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Madras patch fabric: More on Madras
By BUD for Fabrics-textiles.com

Some of the most colorful and beautiful fabric you can find is called Madras patchwork fabric. Named for Madras, the city in India where it was initially made, the fabric is a conglomerate of small squares of cotton material patched together in various tiled patterns to form a glorious field of colored plaid.

Even though the city of Madras is now called Chennai, the material created here is every bit as glorious today as it ever was. Traditionally the material was created from cotton fabrics, which were dyed with vegetable and other organic dyes.
These fabrics were generally created as striped or plaid patterns that tended to bleed their colors with every wash, giving a telltale blurred effect to the material.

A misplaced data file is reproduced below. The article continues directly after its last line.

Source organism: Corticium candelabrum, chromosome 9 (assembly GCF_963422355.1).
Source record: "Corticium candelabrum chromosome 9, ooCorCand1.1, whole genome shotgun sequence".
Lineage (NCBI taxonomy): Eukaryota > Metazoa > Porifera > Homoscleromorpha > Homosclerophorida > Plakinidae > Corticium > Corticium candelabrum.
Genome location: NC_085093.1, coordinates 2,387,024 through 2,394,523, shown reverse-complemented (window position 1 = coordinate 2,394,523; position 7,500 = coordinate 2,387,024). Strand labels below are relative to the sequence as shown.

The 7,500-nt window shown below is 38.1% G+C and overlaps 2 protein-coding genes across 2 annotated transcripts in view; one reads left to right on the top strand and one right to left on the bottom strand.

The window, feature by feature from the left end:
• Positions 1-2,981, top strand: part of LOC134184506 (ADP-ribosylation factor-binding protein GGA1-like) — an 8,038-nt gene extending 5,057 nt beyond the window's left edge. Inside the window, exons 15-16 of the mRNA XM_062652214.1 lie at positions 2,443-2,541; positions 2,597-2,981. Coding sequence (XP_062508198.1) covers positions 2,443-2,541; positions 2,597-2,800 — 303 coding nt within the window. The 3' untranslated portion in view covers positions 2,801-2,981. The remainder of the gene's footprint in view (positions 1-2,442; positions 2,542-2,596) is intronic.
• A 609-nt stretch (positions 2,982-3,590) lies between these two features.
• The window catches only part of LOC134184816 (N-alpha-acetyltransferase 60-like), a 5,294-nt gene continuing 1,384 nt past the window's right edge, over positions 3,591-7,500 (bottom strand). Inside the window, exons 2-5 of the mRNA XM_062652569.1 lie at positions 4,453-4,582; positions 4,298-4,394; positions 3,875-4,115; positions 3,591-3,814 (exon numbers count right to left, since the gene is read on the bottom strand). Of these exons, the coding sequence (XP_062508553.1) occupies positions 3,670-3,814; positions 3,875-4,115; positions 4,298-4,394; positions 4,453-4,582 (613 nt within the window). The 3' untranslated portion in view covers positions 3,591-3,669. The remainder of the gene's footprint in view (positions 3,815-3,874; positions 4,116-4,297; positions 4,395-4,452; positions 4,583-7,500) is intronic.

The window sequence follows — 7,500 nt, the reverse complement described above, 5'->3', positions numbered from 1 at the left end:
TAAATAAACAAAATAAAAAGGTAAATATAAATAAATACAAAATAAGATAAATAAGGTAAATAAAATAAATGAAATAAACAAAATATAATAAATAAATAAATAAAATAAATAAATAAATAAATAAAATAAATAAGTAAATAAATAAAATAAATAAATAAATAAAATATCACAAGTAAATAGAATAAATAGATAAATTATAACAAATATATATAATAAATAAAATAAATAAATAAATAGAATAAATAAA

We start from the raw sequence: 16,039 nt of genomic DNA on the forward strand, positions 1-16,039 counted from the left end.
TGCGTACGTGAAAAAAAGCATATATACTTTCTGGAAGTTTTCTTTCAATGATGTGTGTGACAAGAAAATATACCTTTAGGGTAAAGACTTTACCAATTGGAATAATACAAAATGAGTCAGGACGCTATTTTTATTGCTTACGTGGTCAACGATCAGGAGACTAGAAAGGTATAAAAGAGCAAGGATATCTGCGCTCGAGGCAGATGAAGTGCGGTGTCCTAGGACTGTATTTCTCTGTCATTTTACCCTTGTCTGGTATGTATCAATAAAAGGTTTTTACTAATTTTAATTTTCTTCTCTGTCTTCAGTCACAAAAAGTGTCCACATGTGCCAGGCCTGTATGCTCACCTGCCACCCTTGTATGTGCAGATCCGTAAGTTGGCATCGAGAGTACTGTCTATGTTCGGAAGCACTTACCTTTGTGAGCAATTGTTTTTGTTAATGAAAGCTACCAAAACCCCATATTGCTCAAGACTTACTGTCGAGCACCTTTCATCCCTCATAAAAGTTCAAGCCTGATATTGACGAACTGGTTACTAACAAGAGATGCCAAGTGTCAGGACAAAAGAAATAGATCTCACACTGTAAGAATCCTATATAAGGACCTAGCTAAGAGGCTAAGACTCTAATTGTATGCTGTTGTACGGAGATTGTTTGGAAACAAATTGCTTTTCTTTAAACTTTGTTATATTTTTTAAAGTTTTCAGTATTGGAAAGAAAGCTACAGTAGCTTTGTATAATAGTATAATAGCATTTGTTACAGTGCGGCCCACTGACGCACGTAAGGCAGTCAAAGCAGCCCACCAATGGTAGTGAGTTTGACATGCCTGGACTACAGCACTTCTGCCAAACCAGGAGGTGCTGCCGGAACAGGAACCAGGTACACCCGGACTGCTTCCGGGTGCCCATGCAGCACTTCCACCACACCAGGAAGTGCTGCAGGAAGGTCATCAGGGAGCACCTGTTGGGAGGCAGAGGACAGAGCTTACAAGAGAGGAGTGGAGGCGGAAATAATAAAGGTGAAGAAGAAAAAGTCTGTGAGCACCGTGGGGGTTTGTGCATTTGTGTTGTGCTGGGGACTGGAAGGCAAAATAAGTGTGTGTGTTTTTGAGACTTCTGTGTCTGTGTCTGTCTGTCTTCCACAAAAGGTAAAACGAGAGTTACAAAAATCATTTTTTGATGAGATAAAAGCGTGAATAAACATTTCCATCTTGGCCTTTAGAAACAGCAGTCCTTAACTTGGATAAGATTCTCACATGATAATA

The individual squares of carefully chosen fabric are stitched together by hand and machine sewing to create a pattern of colorful plaid squares which is practically identical on both sides of the material.

The designers responsible for the color coordination of the squares may choose up to 15 different plaid patterns and colors of fabric for each design of material. The distinctive squares of fabric are generally 3 inches square and run across the material, giving the traditional Madras patchwork look to the material.

With more modern methods of coloring, the madras fabrics of today are much more stable and even more colorful than many traditional patterns. Southeast India is still the main manufacturing center for this colorful material and almost every yard of madras material in the world is still painstakingly crafted by hand.

The material is famed for its softness, light strength and coolness making it an ideal choice for summer wear the world over. Many designs of pants, shorts, blouses and dresses are created from this traditional material. The English word for patch is actually created from the Indian (Telug) word "pach'chadamu" meaning two pieces of cotton cloth joined together.

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Author: BUD for: www.store.fabrics-textiles.com

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